So This Is Day One In The World Of Book Collecting...
I understand this because I’m building the Database myself and I know that although it is already, and by far, the largest resource of its kind, it will triple in size over the next two years. I have both a professional and personal curiosity about how new material impacts the Database. It seems be very effective. As a kid I used to go to auctions with a copy of Howes’ USiana, with its 11,620 references, under my arm. The ÆD is already 32 times the size of Howes and will reach a hundred times Howes down the road. I know that I can base a collection on the ÆD and know that the ÆD will continue to incorporate more resources to make both my searches and my pursuit of a collection increasingly effective. As a book collector this is akin to having “died and gone to heaven.”
I’ve still getting used to both the "Internet Matches" and the "Auction Matches". Through the "Internet Matches" I found a nice copy (original boards, a little water staining and containing a pasted-down newspaper clipping from 1905 about Smallpox) of “A Review of the Diseases of Dutchess County, From 1809 to 1825;...” printed in New York in 1826. It’s a fascinating, in scary kind of way, picture of medical health during the first twenty-five years of the 19th century in Dutchess County. When I ran a follow-up check on ABE by printer (3rd field in the advanced screen) I found many titles in the medical field for J. Seymour, Printer thereby opening a backdoor to yet more titles tying back to the Hudson Valley. There are many ways for this Database to work for me. My limits are my imagination and my willingness to think.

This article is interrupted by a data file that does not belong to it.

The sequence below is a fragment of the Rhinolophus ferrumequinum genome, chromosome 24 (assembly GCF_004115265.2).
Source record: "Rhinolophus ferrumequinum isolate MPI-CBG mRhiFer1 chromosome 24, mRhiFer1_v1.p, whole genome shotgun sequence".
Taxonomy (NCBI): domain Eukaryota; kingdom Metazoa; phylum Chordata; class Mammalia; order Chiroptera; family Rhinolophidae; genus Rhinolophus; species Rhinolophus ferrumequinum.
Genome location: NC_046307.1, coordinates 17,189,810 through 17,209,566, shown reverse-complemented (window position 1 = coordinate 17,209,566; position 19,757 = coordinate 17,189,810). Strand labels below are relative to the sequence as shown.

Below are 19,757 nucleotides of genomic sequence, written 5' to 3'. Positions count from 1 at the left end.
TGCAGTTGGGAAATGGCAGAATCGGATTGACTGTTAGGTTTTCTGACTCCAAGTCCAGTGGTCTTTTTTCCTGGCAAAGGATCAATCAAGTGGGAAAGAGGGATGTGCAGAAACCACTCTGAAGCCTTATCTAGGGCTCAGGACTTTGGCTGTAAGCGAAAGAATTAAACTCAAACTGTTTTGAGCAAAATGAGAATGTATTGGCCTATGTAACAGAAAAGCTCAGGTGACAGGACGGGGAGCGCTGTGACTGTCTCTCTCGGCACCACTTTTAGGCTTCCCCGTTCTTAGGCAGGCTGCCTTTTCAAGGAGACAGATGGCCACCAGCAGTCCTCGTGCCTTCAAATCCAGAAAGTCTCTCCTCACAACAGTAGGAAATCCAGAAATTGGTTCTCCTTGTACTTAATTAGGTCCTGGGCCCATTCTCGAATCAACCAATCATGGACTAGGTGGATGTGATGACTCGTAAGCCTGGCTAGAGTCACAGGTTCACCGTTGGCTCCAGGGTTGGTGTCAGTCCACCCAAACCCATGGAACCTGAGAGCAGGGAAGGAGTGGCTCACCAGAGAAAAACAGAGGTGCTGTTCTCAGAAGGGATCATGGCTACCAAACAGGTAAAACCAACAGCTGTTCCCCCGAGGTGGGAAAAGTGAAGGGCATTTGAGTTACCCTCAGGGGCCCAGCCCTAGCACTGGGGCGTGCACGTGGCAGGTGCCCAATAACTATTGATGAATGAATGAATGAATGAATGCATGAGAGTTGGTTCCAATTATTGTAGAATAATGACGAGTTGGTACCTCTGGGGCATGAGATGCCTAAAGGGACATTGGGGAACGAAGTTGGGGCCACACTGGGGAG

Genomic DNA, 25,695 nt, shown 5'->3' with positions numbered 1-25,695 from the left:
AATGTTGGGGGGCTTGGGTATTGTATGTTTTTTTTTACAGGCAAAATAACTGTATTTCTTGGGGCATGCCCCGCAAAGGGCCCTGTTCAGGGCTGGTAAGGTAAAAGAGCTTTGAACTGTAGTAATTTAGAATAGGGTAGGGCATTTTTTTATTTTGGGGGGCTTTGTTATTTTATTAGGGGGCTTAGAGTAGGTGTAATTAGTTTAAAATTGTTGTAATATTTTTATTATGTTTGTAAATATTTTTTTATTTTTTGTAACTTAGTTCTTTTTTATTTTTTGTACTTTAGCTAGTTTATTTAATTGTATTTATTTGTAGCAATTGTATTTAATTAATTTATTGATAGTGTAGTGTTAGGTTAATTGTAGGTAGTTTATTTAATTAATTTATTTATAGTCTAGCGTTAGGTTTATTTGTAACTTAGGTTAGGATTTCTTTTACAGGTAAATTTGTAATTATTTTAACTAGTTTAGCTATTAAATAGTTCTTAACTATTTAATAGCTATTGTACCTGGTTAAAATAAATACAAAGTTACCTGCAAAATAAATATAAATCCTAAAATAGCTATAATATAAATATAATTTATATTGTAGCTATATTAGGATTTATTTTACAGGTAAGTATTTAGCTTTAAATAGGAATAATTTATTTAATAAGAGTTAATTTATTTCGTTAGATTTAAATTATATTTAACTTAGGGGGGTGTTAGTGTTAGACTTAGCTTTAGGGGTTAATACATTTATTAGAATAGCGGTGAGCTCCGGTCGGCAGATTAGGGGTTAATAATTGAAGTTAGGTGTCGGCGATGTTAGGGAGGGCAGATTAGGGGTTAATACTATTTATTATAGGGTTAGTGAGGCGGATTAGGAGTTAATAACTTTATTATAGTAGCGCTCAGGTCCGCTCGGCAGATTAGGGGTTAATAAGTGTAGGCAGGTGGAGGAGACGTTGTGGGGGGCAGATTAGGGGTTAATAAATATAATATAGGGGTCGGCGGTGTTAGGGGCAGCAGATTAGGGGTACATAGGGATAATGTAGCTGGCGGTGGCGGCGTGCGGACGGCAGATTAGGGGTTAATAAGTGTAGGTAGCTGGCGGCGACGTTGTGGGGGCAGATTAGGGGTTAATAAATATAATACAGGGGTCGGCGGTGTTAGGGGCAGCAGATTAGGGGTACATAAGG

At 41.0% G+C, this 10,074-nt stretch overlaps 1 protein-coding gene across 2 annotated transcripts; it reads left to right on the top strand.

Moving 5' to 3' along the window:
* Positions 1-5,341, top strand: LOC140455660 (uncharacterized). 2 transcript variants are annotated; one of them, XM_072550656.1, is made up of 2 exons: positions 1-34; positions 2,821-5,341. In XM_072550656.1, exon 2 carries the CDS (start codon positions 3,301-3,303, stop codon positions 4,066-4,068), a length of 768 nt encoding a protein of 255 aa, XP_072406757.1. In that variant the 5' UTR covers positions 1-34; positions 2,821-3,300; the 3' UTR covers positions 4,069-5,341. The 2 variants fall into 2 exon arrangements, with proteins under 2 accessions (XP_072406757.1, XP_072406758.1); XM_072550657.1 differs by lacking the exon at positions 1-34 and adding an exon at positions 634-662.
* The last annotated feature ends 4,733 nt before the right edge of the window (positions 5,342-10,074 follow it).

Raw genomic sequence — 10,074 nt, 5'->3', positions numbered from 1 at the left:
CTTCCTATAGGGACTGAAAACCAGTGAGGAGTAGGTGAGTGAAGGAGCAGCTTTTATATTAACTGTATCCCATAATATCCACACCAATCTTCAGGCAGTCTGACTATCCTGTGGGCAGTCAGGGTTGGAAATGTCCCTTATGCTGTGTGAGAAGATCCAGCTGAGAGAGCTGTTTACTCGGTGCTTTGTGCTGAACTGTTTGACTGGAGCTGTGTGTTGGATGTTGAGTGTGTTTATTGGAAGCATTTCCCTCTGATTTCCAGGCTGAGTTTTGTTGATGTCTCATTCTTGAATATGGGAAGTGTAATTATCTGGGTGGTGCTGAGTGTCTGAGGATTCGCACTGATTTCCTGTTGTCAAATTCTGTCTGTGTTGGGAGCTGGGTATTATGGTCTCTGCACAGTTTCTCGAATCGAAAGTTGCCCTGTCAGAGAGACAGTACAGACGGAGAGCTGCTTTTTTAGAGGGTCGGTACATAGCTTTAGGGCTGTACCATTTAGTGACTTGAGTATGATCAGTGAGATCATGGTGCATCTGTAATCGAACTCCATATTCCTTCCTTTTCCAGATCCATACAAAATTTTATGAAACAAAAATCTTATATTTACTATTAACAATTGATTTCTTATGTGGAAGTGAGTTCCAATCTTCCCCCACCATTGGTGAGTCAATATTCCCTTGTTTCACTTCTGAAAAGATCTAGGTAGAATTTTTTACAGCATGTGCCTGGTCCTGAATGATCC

I’m also starting to use the "Auction Matches" part of the new MatchMaker software and I find that I want there to be more auctions and I want every auction to have more material. This is because the new MatchMaker software makes it possible to identify interesting material very easily. The same list of titles that are searched against net listings are also searched against upcoming auctions. That is very good but it doesn’t begin to be as interesting as using "Keyword" searches against upcoming auctions. These searches are absolutely wild. If I know what "Keywords" to use I can find almost anything in the Americana field when it comes up at auction. When you are simply using place names this is relatively straightforward although, as I found with Fishkill, there is always more to know. I know that "Keywords" are going to become an addiction for many collectors.
To look for material about the Hudson Valley I’m currently using 10 "Keywords": Poughkeepsie, Newburgh, Rondout, Catskill, Kingston, Dutchess, Ulster, Fishkill, Hudson and Paraclette + Potter. And I’ve already seen enough "Matches" to tell me this will transform my interest in auctions. For a focused collector this is heroin. And then there is more.
Once an auction has taken place we enter the realized prices. Once these prices are entered the color on lots in the "Auction Matches" and "Auction Keyword Matches" change to orange to alert you that the results are now posted.
I strongly encourage anyone with an interest in book collecting to try out these new MatchMaker software capabilities. They are effective. Access is free until August 1st to those who are signed up for the Database and Auction Notices Membership (still $74.50). If you are already signed up simply sign-in and you’ll see the new options displayed on your personal home page. If you aren’t yet a member now is the time to join. These new options represent an extraordinary advance for dealers to build inventory, collectors to build collections and libraries to acquire needed titles.
I find I’m now checking my "matches" several times a day. The future is now.